ZeraLand, USA

On the Nature of "Nation"

Concerning the Composition of the Judiciary

“Hamilton had written that through the practice of judicial review the Court ensured that the will of the whole people, as expressed in their Constitution, would be supreme over the will of a legislature, whose statutes might express only the temporary will of part of the people. And Madison had written that constitutional interpretation must be left to the reasoned judgment of independent judges, rather than to the tumult and conflict of the political process. If every constitutional question were to be decided by public political bargaining, Madison argued, the Constitution would be reduced to a battleground of competing factions, political passion and partisan spirit.


“The standard of good behavior for the continuance in office of the judicial magistracy, is certainly one of the most valuable of the modern improvements in the practice of government. In a monarchy it is an excellent barrier to the despotism of the prince; in a republic it is a no less excellent barrier to the encroachments and oppressions of the representative body. And it is the best expedient which can be devised in any government, to secure a steady, upright, and impartial administration of the laws.”

Alexander Hamilton, Federalist 78

“The members of the legislature will rarely be chosen with a view to those qualifications which fit men for the stations of judges; and as, on this account, there will be great reason to apprehend all the ill consequences of defective information, so, on account of the natural propensity of such bodies to party divisions, there will be no less reason to fear that the pestilential breath of faction may poison the fountains of justice. The habit of being continually marshalled on opposite sides will be too apt to stifle the voice both of law and of equity.”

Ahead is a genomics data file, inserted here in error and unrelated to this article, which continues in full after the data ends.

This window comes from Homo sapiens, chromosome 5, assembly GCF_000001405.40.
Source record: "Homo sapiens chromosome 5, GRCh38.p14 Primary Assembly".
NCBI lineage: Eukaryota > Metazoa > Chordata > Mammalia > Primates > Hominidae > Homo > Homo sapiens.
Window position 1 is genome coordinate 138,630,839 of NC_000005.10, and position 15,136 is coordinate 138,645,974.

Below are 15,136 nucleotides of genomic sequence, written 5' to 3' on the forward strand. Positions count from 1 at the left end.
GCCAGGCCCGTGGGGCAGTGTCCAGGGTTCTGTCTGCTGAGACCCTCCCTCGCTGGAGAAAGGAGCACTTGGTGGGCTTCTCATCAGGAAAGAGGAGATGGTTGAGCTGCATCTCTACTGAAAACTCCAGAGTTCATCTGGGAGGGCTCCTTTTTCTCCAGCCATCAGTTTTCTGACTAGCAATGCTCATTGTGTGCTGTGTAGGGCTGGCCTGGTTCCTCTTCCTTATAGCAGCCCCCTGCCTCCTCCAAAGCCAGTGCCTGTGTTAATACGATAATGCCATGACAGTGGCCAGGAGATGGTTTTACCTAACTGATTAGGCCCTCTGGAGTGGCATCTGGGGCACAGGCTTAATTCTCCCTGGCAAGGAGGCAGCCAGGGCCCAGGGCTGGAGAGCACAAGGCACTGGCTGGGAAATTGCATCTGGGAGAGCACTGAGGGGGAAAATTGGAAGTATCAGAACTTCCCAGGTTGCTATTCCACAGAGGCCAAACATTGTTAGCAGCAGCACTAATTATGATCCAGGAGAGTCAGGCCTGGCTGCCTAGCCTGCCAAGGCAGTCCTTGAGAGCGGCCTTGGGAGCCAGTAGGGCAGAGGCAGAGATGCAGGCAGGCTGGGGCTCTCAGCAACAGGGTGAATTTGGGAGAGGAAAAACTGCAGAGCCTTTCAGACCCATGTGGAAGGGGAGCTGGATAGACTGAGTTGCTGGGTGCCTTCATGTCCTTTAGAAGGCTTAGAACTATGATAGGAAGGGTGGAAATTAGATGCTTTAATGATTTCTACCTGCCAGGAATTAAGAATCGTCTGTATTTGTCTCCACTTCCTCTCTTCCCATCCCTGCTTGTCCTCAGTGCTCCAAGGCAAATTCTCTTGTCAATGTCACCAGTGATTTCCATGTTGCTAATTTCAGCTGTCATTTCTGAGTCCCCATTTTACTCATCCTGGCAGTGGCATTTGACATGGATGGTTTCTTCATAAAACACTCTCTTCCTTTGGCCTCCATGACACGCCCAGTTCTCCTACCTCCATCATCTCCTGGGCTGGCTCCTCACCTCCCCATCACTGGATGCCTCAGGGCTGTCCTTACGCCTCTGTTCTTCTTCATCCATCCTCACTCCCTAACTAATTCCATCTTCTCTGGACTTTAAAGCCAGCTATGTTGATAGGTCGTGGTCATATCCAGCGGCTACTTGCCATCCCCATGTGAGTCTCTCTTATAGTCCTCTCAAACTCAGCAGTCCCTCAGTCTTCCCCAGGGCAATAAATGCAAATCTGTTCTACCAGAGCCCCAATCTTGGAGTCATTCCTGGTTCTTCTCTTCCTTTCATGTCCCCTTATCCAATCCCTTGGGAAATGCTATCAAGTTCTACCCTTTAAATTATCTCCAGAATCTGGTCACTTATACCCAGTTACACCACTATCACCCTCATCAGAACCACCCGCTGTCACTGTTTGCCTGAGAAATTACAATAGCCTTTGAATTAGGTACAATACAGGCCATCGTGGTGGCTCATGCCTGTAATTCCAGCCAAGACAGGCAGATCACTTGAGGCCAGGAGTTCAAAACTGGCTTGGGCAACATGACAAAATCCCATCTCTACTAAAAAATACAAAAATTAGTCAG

“These considerations teach us to applaud the wisdom of those States who have committed the judicial power, in the last resort, not to a part of the legislature, but to distinct and independent bodies of men.”

Alexander Hamilton, Federalist 81

The judiciary is intended to remain above the politics of the moment. Their purpose is to interpret the written law, not enforce a particular ideology. unfortunately, conservatives believe otherwise. The direct election empowers and encourages partisanship in the judiciary. In the 2010 election in Minnesota, three radical conservative activists ran for the state supreme court.

“The separation of church and state, Tingelstad argues, is a myth. Justices should rule from the “Word of God” first, and from sources such as the constitution, statute and case law second.”

They were defeated in a landslide.

The Iowa Supreme Court ruled unanimously that the ban on gay marriage was unconstitutional – it was not a partisan split. I can easily see such a ruling – our own gay marriage ban violates no less than four sections of our state constitution. Section 2 of DOMA is a direct contradiction of the federal Constitution.

Instead of accepting rule of law, conservatives retaliated by waging a massive anti-retention campaign fueled with out-of-state money. This had the dual effect of successfully rejecting Iowa state sovereignty and corrupting the judicial system with political ideology.

The process of non-partisan nomination and bi-partisan confirmation, preferably of candidates approved by the American Bar Association, is the best system for an honest and reliable court system.

“The accumulation of all powers, legislative, executive, and judiciary, in the same hands, whether of one, a few, or many, and whether hereditary, self-appointed, or elective, may justly be pronounced the very definition of tyranny.”

James Madison, Federalist 47

June 23, 2011 Posted by | Government, Judiciary | , , , , , , , , | Leave a comment


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